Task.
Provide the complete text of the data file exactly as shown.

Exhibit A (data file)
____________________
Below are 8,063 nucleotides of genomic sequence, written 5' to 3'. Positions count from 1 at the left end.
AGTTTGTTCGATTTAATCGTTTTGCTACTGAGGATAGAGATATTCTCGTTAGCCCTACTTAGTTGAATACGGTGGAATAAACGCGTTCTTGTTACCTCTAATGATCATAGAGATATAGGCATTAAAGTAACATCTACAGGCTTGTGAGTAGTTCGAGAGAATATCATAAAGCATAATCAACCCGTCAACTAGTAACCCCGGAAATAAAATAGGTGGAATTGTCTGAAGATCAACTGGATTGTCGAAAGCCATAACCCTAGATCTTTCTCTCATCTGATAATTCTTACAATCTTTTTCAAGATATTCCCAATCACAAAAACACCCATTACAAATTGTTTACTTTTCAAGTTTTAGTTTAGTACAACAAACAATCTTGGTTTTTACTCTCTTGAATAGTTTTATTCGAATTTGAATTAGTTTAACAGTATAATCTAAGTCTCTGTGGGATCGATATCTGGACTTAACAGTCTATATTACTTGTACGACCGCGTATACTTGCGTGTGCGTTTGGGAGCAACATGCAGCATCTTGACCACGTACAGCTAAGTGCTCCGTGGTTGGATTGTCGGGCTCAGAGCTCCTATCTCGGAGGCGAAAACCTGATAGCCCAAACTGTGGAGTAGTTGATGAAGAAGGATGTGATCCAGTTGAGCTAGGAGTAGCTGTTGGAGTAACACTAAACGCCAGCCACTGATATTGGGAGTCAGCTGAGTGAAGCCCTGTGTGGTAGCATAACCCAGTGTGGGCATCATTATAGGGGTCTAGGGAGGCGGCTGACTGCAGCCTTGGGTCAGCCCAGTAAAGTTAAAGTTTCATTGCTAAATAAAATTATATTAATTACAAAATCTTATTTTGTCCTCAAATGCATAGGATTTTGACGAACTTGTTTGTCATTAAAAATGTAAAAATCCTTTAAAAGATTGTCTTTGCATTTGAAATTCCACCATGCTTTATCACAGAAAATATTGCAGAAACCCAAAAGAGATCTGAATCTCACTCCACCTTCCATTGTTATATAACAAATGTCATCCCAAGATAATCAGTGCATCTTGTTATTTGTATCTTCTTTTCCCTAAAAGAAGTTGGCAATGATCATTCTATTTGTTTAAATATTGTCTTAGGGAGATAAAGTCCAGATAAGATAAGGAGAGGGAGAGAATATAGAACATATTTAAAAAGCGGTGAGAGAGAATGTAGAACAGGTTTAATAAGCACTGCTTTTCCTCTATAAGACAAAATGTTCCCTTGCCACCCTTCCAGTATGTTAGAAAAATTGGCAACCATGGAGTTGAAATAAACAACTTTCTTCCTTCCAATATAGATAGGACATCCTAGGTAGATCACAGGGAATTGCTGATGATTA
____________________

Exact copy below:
Below are 8,063 nucleotides of genomic sequence, written 5' to 3'. Positions count from 1 at the left end.
AGTTTGTTCGATTTAATCGTTTTGCTACTGAGGATAGAGATATTCTCGTTAGCCCTACTTAGTTGAATACGGTGGAATAAACGCGTTCTTGTTACCTCTAATGATCATAGAGATATAGGCATTAAAGTAACATCTACAGGCTTGTGAGTAGTTCGAGAGAATATCATAAAGCATAATCAACCCGTCAACTAGTAACCCCGGAAATAAAATAGGTGGAATTGTCTGAAGATCAACTGGATTGTCGAAAGCCATAACCCTAGATCTTTCTCTCATCTGATAATTCTTACAATCTTTTTCAAGATATTCCCAATCACAAAAACACCCATTACAAATTGTTTACTTTTCAAGTTTTAGTTTAGTACAACAAACAATCTTGGTTTTTACTCTCTTGAATAGTTTTATTCGAATTTGAATTAGTTTAACAGTATAATCTAAGTCTCTGTGGGATCGATATCTGGACTTAACAGTCTATATTACTTGTACGACCGCGTATACTTGCGTGTGCGTTTGGGAGCAACATGCAGCATCTTGACCACGTACAGCTAAGTGCTCCGTGGTTGGATTGTCGGGCTCAGAGCTCCTATCTCGGAGGCGAAAACCTGATAGCCCAAACTGTGGAGTAGTTGATGAAGAAGGATGTGATCCAGTTGAGCTAGGAGTAGCTGTTGGAGTAACACTAAACGCCAGCCACTGATATTGGGAGTCAGCTGAGTGAAGCCCTGTGTGGTAGCATAACCCAGTGTGGGCATCATTATAGGGGTCTAGGGAGGCGGCTGACTGCAGCCTTGGGTCAGCCCAGTAAAGTTAAAGTTTCATTGCTAAATAAAATTATATTAATTACAAAATCTTATTTTGTCCTCAAATGCATAGGATTTTGACGAACTTGTTTGTCATTAAAAATGTAAAAATCCTTTAAAAGATTGTCTTTGCATTTGAAATTCCACCATGCTTTATCACAGAAAATATTGCAGAAACCCAAAAGAGATCTGAATCTCACTCCACCTTCCATTGTTATATAACAAATGTCATCCCAAGATAATCAGTGCATCTTGTTATTTGTATCTTCTTTTCCCTAAAAGAAGTTGGCAATGATCATTCTATTTGTTTAAATATTGTCTTAGGGAGATAAAGTCCAGATAAGATAAGGAGAGGGAGAGAATATAGAACATATTTAAAAAGCGGTGAGAGAGAATGTAGAACAGGTTTAATAAGCACTGCTTTTCCTCTATAAGACAAAATGTTCCCTTGCCACCCTTCCAGTATGTTAGAAAAATTGGCAACCATGGAGTTGAAATAAACAACTTTCTTCCTTCCAATATAGATAGGACATCCTAGGTAGATCACAGGGAATTGCTGATGATTA